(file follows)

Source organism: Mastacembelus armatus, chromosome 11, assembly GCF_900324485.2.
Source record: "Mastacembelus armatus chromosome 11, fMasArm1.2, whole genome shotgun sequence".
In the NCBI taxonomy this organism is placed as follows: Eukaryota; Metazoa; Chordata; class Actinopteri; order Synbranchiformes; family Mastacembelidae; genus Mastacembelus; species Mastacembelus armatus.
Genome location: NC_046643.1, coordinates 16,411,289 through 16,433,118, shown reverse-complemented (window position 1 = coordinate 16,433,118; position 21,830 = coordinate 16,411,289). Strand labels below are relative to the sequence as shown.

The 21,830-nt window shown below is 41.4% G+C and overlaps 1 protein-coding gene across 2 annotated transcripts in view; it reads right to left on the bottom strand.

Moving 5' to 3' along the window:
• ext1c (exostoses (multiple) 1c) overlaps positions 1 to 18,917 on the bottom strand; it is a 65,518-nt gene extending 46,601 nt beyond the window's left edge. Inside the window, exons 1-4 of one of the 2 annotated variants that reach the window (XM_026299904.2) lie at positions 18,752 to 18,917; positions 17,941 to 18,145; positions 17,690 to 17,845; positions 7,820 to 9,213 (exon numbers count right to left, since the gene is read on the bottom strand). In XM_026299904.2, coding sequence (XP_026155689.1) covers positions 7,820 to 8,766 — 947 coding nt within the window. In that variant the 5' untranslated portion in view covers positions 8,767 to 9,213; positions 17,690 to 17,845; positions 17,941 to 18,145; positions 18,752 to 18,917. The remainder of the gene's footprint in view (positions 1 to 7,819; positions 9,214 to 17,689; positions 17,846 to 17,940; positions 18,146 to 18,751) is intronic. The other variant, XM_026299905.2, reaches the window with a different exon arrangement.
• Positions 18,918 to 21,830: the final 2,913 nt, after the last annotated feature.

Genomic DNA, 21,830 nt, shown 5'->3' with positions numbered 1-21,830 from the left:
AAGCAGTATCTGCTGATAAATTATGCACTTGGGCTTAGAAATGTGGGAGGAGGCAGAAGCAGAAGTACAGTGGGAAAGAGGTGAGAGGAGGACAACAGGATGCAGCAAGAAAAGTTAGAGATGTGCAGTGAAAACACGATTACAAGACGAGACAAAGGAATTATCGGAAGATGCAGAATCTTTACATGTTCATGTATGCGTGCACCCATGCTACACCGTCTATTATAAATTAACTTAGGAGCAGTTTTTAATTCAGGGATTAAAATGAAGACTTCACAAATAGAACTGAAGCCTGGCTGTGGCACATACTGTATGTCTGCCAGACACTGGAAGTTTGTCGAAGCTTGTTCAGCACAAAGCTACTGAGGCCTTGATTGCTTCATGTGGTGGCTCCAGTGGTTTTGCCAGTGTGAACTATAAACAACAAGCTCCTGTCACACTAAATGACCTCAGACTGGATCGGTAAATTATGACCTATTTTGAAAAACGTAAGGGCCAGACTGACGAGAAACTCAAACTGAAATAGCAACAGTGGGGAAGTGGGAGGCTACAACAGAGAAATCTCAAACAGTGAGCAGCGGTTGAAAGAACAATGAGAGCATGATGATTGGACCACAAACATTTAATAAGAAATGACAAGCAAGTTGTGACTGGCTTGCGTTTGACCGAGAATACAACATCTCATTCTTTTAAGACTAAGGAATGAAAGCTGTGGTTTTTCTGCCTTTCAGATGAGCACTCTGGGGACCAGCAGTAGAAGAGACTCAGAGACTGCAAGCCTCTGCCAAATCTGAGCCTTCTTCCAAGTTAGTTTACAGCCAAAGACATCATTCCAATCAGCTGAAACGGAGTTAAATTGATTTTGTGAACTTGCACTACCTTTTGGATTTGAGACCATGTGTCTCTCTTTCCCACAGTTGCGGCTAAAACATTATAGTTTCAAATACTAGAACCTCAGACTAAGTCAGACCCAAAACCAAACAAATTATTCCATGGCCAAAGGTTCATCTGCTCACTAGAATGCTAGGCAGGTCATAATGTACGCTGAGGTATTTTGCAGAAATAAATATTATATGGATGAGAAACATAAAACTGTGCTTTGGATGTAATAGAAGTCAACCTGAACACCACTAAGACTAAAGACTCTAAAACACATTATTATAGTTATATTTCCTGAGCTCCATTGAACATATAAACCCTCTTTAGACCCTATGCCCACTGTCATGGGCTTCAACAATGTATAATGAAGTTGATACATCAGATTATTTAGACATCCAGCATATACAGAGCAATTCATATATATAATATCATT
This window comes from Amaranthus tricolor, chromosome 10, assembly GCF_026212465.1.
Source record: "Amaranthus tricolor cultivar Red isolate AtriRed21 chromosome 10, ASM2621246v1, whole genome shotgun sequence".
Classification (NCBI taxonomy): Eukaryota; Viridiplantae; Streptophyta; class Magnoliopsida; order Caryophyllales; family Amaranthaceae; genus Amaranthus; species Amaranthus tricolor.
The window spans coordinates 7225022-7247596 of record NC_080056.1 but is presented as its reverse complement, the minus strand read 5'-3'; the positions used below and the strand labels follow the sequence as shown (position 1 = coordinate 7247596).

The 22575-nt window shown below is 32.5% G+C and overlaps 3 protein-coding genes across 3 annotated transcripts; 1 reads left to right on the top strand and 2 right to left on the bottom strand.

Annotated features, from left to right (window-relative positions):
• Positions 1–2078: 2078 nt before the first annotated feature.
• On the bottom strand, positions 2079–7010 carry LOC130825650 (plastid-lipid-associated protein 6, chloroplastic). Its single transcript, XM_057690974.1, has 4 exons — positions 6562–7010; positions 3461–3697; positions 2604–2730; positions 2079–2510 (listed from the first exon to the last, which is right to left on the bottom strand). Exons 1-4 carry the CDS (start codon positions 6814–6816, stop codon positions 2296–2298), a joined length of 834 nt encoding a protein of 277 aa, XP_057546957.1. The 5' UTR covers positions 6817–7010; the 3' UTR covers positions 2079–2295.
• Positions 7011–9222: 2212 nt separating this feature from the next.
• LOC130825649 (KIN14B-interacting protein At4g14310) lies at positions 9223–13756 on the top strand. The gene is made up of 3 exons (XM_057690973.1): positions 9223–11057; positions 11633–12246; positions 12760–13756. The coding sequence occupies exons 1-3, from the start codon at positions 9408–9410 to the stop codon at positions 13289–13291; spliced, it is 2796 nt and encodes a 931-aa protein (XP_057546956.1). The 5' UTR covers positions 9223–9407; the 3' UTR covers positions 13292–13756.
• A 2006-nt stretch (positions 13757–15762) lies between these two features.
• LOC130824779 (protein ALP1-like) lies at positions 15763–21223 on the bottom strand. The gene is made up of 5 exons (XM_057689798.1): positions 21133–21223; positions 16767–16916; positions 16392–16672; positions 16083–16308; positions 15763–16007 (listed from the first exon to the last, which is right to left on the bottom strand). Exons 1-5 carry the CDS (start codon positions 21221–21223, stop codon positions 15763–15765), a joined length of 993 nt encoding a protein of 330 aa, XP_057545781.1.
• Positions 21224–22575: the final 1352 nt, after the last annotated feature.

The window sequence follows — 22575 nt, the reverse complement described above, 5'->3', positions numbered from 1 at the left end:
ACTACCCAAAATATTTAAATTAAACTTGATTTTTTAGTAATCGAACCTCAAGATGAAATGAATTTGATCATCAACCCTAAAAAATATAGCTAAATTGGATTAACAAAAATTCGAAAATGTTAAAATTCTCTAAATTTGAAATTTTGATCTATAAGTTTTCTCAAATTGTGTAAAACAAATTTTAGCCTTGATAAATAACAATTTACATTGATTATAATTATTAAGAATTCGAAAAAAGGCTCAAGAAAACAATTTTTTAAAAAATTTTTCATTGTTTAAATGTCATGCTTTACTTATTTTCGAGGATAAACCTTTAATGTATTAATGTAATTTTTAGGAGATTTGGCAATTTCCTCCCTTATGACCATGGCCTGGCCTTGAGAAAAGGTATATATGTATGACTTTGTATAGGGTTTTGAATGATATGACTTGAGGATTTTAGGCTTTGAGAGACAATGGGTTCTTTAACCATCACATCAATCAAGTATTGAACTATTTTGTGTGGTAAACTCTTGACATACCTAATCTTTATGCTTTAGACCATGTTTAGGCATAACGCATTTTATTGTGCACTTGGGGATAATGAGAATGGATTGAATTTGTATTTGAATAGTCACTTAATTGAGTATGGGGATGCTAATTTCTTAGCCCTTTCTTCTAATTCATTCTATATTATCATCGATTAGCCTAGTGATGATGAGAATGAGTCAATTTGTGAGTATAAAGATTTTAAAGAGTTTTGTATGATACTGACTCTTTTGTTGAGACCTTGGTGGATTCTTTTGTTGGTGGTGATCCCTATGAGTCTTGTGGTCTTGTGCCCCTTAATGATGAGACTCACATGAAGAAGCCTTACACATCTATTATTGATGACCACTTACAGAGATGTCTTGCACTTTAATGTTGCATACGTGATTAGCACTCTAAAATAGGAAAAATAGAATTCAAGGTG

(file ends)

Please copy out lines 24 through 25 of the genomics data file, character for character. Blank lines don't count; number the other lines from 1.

The window sequence follows — 22575 nt, the reverse complement described above, 5'->3', positions numbered from 1 at the left end:
ACTACCCAAAATATTTAAATTAAACTTGATTTTTTAGTAATCGAACCTCAAGATGAAATGAATTTGATCATCAACCCTAAAAAATATAGCTAAATTGGATTAACAAAAATTCGAAAATGTTAAAATTCTCTAAATTTGAAATTTTGATCTATAAGTTTTCTCAAATTGTGTAAAACAAATTTTAGCCTTGATAAATAACAATTTACATTGATTATAATTATTAAGAATTCGAAAAAAGGCTCAAGAAAACAATTTTTTAAAAAATTTTTCATTGTTTAAATGTCATGCTTTACTTATTTTCGAGGATAAACCTTTAATGTATTAATGTAATTTTTAGGAGATTTGGCAATTTCCTCCCTTATGACCATGGCCTGGCCTTGAGAAAAGGTATATATGTATGACTTTGTATAGGGTTTTGAATGATATGACTTGAGGATTTTAGGCTTTGAGAGACAATGGGTTCTTTAACCATCACATCAATCAAGTATTGAACTATTTTGTGTGGTAAACTCTTGACATACCTAATCTTTATGCTTTAGACCATGTTTAGGCATAACGCATTTTATTGTGCACTTGGGGATAATGAGAATGGATTGAATTTGTATTTGAATAGTCACTTAATTGAGTATGGGGATGCTAATTTCTTAGCCCTTTCTTCTAATTCATTCTATATTATCATCGATTAGCCTAGTGATGATGAGAATGAGTCAATTTGTGAGTATAAAGATTTTAAAGAGTTTTGTATGATACTGACTCTTTTGTTGAGACCTTGGTGGATTCTTTTGTTGGTGGTGATCCCTATGAGTCTTGTGGTCTTGTGCCCCTTAATGATGAGACTCACATGAAGAAGCCTTACACATCTATTATTGATGACCACTTACAGAGATGTCTTGCACTTTAATGTTGCATACGTGATTAGCACTCTAAAATAGGAAAAATAGAATTCAAGGTG